Researchers at the University of Georgia have studied what are believed to be the first conjoined twin deer fawns to have reached full term and be delivered by their mother.
The two deer fawns that share one body were discovered in May 2016 near Freeburg, Minnesota, according to the University of Georgia. A man said he was foraging for wild mushrooms when he stumbled across the fawns about a mile away from the Mississippi River.
The mushroom enthusiast called the Minnesota Department of Natural Resources about his discovery. Researchers said the female fawns were clean, dry and appeared to be recently deceased. They were frozen until a necropsy could be performed.
Gino D’Angelo, the University of Georgia researcher who studied the deer, said that the only other examples of conjoined twin fawns have been found still in utero. D’Angelo and other researchers published a paper describing the deformity in the April edition of American Midland Naturalist.
“It’s amazing and extremely rare,” D’Angelo said. “We can’t even estimate the rarity of this. Of the tens of millions of fawns born annually in the U.S., there are probably abnormalities happening in the wild we don’t even know about.”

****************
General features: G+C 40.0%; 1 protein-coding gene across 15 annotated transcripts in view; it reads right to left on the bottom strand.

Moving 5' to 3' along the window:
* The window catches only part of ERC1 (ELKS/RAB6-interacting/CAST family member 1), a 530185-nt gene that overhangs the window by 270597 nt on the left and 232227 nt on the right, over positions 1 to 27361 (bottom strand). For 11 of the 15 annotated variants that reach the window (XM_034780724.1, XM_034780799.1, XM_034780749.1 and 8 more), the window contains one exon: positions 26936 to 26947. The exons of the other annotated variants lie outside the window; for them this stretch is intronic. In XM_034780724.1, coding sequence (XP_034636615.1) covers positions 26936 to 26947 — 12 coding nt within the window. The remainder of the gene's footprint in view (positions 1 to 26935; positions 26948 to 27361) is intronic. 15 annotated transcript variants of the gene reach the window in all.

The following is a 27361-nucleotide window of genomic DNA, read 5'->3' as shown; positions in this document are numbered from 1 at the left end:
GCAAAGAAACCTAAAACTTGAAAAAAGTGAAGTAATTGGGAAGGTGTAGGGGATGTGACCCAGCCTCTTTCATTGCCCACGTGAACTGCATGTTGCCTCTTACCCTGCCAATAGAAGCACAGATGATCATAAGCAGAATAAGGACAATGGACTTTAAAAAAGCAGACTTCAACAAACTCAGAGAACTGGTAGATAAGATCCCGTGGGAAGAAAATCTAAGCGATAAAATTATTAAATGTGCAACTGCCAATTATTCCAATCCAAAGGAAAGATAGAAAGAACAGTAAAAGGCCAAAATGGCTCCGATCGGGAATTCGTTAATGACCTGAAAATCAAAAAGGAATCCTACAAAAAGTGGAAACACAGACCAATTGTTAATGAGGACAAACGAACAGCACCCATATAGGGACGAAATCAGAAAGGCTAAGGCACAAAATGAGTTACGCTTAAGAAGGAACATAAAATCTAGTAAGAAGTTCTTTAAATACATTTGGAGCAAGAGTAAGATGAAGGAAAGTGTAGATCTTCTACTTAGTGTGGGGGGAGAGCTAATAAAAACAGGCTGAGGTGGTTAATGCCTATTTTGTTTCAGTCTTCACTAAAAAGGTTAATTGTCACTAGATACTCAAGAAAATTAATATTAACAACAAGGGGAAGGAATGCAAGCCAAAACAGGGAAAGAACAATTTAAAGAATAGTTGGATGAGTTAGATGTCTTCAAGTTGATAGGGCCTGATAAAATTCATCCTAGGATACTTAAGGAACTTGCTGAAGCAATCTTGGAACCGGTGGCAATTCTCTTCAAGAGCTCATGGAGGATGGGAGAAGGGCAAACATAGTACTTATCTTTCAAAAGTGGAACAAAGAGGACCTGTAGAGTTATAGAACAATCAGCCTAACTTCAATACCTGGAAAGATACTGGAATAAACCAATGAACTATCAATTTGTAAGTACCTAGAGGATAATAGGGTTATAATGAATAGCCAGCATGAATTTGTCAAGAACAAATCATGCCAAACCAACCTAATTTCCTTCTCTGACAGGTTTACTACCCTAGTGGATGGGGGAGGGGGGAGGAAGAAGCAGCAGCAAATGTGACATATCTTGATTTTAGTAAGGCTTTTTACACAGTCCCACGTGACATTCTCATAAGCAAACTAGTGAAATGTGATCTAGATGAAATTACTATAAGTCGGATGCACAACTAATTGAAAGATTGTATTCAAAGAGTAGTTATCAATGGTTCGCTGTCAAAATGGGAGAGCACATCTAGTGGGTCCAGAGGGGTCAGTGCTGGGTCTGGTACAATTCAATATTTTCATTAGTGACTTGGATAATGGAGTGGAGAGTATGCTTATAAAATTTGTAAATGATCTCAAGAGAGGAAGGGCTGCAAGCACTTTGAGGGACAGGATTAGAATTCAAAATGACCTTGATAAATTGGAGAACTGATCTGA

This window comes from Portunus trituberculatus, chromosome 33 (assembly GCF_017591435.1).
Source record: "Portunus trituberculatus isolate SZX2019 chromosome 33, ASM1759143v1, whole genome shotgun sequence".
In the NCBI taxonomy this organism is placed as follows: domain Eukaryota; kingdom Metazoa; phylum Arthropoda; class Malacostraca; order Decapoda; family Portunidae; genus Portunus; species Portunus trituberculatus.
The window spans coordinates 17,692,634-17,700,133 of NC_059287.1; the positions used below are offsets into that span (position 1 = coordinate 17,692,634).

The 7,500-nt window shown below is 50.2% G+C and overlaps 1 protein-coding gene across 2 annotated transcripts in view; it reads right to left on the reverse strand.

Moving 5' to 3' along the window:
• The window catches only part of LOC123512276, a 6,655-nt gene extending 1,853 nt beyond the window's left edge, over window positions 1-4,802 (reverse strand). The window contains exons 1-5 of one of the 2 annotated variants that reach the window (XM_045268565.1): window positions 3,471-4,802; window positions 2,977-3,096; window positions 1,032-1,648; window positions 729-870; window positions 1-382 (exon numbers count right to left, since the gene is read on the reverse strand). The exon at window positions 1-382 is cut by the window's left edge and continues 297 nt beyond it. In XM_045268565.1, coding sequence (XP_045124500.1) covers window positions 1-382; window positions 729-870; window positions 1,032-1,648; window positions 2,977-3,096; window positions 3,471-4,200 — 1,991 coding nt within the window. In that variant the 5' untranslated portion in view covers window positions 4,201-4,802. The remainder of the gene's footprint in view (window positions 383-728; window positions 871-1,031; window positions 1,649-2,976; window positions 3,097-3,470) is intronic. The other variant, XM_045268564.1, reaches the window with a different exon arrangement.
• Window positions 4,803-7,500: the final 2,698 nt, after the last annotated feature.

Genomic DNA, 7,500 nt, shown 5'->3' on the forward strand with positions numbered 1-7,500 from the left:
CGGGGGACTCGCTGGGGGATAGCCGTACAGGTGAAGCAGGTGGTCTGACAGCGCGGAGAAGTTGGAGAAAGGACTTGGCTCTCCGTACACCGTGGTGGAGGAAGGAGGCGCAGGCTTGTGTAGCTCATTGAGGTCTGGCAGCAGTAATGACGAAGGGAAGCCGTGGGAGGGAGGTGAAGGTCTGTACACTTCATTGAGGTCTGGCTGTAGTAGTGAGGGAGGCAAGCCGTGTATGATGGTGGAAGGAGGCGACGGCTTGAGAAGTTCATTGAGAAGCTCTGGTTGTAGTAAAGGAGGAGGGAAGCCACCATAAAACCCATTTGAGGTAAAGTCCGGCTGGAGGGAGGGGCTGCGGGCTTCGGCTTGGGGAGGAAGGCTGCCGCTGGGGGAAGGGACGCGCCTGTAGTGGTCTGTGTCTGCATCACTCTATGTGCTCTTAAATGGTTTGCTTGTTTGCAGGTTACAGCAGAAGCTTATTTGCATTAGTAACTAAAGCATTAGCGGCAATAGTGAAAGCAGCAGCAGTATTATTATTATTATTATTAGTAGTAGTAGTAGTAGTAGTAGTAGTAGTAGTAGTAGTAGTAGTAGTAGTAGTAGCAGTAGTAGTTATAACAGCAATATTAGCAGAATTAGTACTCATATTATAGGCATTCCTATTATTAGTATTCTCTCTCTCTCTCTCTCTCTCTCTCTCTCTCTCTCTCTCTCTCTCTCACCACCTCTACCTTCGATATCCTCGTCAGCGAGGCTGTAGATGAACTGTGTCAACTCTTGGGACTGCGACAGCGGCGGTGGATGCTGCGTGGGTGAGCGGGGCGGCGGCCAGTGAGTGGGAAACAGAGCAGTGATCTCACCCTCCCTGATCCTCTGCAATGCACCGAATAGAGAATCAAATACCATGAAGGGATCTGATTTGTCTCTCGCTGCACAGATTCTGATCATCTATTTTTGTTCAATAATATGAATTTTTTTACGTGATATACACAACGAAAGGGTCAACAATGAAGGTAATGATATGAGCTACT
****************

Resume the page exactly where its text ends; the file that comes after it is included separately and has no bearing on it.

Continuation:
Lab tests on the lungs revealed the fawns never breathed outside air and were delivered stillborn. A necropsy revealed they shared a liver that was malformed, and had extra spleens and intestinal tracts. The fawns also had two separate hearts that shared one pericardial sac, which is the tissue that surrounds the heart.
“Their anatomy indicates the fawns would never have been viable,” D’Angelo said. “Yet, they were found groomed and in a natural position, suggesting that the doe tried to care for them after delivery. The maternal instinct is very strong.”
The discovery is incredibly rare, according to researchers. Though highly unlikely, conjoined twins are not unheard of in domestic animals or humans. Researchers said they are very unusual in the wild and rarely make it all the way to delivery.
Researchers found only 19 cases of conjoined twins in wildlife between 1671 and 2006, five of which were in the deer family. Only two cases were found in white-tailed deer, but both were undelivered fetuses.
As for what caused the abnormality, D'Angelo said, "Even in humans we don’t know. We think it’s an unnatural splitting of cells during early embryo development."
The Minnesota Department of Natural Resources will have the fawns stuffed and on display at their headquarters in St. Paul, researchers said. The University of Minnesota Veterinary Anatomy Museum will have a skeletal display.